Friday, March 06, 2015

Home News Study Examines Allergenic Properties of Proteins in Browned Peanuts

Study Examines Allergenic Properties of Proteins in Browned Peanuts

Allergens

U.S. Department of Agriculture (USDA) scientists and colleagues have shed light on the molecular differences between raw and heat-treated nuts in terms of their inherent peptides that trigger a human allergic reaction.

| December 20, 2013

U.S. Department of Agriculture (USDA) scientists and colleagues have shed light on the molecular differences between raw and heat-treated nuts in terms of their inherent peptides that trigger a human allergic reaction. The study has helped to account in part for the increased allergenic properties observed in roasted peanuts, according to the researchers.

For the study, Soheila Maleki, a chemist with the USDA Agricultural Research Service (ARS) Food Processing and Sensory Quality Research Unit in New Orleans, La., worked with colleagues in Galveston, Texas and Beverly, Mass.
Previously, Maleki and colleagues had assessed the diagnostic reliability of standard peanut-allergy tests. She found that while people generally eat peanuts that have been heat treated (roasted or boiled), the extracts that are commonly used to diagnose peanut allergies are from raw peanuts. She hypothesized that raw peanut proteins undergo specific changes during roasting that may make them more likely to cause allergic reactions.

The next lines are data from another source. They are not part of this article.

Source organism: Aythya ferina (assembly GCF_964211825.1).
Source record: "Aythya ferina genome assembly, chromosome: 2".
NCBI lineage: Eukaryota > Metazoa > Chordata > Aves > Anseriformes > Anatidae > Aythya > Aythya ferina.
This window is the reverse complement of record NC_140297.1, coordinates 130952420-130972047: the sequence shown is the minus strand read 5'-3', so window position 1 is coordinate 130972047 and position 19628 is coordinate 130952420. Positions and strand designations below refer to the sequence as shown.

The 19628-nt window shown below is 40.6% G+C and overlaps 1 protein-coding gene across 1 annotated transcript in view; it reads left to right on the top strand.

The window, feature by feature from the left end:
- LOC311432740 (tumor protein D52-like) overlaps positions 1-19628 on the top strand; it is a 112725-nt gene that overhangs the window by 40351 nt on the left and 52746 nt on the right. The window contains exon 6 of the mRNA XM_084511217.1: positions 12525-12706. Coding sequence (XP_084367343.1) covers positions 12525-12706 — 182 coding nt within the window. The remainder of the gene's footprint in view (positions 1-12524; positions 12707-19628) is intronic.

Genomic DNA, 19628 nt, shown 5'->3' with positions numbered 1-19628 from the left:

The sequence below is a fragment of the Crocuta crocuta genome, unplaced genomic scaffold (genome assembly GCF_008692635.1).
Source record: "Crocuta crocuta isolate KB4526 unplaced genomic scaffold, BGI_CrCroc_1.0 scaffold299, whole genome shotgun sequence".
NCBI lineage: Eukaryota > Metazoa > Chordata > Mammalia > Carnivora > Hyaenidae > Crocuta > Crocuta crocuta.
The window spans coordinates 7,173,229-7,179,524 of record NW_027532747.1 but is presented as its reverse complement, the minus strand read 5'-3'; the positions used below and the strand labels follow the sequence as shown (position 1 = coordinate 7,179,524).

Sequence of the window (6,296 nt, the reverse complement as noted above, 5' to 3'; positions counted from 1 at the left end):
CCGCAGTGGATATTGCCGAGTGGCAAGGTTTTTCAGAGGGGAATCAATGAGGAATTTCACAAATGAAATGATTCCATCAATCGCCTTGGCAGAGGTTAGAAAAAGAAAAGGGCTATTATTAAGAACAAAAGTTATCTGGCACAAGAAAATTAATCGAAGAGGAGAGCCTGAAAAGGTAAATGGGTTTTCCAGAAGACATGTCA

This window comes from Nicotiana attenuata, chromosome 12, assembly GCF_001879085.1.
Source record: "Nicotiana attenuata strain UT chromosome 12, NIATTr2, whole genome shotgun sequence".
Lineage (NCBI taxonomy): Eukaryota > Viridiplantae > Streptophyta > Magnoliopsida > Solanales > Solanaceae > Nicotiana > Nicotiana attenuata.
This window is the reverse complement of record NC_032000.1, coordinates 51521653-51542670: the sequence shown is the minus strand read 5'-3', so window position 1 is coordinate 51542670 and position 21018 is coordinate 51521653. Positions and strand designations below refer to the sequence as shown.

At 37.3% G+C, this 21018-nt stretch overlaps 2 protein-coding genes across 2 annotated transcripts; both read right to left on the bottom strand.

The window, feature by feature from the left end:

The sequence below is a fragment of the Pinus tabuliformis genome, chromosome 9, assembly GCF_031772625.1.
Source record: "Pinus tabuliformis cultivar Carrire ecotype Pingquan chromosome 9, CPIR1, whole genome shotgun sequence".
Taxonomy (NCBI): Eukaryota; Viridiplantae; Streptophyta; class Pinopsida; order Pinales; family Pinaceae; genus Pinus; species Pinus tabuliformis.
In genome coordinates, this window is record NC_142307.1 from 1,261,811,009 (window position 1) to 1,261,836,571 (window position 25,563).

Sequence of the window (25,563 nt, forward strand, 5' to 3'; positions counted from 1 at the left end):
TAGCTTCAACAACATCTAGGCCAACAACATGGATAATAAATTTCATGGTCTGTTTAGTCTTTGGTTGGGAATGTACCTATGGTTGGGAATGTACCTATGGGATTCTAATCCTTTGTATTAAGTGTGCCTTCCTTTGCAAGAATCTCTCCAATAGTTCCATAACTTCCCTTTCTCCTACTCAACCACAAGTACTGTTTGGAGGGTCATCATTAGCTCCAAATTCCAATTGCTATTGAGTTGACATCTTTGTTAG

The major allergenic proteins (or allergens) of peanut are known as "Ara h 1," "Ara h 2," and "Ara h 3." For the study, the team looked into how the peanut-roasting process alters how well an allergic individual's immunoglobulin E (IgE) binds to peanut allergens.

The team compared the reaction by human IgE antibody to the heated and unheated forms of Ara h 1. The study showed that roasting-induced side reactions, such as browning, increased the amount of IgE that recognizes and binds to Ara h 1—when compared to the amount that binds to Ara h 1 from raw peanuts.
The study was published in Molecular Nutrition and Food Research.
ARS is USDA's chief intramural scientific research agency.
 

Top news

Obama Proposes Single Head of Food Safety

The Obama administration wants a single new agency that would be housed within the Department of Health and Human Services to “provide focused, centralized leadership, a primary voice on food safety standards and compliance with those standards,” the administration said in its new budget request.

Researcher Discovers New Salmonella Serotype

Texas Tech University reports that Salmonella Lubbock will provide new avenues for research into the bacteria’s prevention.

FDA, Federal Partners Develop Improved Method for Attributing Foodborne Illness

The U.S. Food and Drug Administration (FDA), the Centers for Disease Control and Prevention (CDC) and the USDA’s Food Safety and Inspection Service (FSIS) have developed an improved method for analyzing outbreak data to determine which foods are responsible for illness related to four major foodborne bacteria.

NSF Training and Education Announces Food Safety Courses for Packaging

The organization announces dates and locations for HACCP for Manufacturing Food Packaging Materials and BRC Global Standard for Packaging and Packaging Materials.

GAO Says Additional Actions Needed to Help FDA's Foreign Offices Ensure Safety of Imported Food

A new report, released Friday by the Government Accountability Office (GAO), says the Food and Drug Administration (FDA) needs to do more to ensure that its foreign offices are keeping food imported to the U.S. safe.

x